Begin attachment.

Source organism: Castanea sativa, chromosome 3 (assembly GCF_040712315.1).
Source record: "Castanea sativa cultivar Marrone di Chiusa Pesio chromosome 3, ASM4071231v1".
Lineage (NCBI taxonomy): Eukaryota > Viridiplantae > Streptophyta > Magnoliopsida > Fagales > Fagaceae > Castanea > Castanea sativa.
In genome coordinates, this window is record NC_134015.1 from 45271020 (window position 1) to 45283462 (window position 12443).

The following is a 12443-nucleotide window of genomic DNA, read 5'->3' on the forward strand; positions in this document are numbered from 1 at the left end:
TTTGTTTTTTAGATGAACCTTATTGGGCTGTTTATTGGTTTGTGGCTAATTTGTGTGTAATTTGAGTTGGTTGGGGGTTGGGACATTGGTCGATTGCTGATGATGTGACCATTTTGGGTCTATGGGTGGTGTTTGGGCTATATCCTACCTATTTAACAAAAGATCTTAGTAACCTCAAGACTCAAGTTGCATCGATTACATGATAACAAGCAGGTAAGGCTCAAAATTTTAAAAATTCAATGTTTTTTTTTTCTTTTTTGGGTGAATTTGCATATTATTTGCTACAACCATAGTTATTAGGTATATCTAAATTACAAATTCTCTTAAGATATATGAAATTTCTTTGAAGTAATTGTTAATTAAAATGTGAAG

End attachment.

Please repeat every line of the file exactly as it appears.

Source organism: Castanea sativa, chromosome 3 (assembly GCF_040712315.1).
Source record: "Castanea sativa cultivar Marrone di Chiusa Pesio chromosome 3, ASM4071231v1".
Lineage (NCBI taxonomy): Eukaryota > Viridiplantae > Streptophyta > Magnoliopsida > Fagales > Fagaceae > Castanea > Castanea sativa.
In genome coordinates, this window is record NC_134015.1 from 45271020 (window position 1) to 45283462 (window position 12443).

The following is a 12443-nucleotide window of genomic DNA, read 5'->3' on the forward strand; positions in this document are numbered from 1 at the left end:
TTTGTTTTTTAGATGAACCTTATTGGGCTGTTTATTGGTTTGTGGCTAATTTGTGTGTAATTTGAGTTGGTTGGGGGTTGGGACATTGGTCGATTGCTGATGATGTGACCATTTTGGGTCTATGGGTGGTGTTTGGGCTATATCCTACCTATTTAACAAAAGATCTTAGTAACCTCAAGACTCAAGTTGCATCGATTACATGATAACAAGCAGGTAAGGCTCAAAATTTTAAAAATTCAATGTTTTTTTTTTCTTTTTTGGGTGAATTTGCATATTATTTGCTACAACCATAGTTATTAGGTATATCTAAATTACAAATTCTCTTAAGATATATGAAATTTCTTTGAAGTAATTGTTAATTAAAATGTGAAG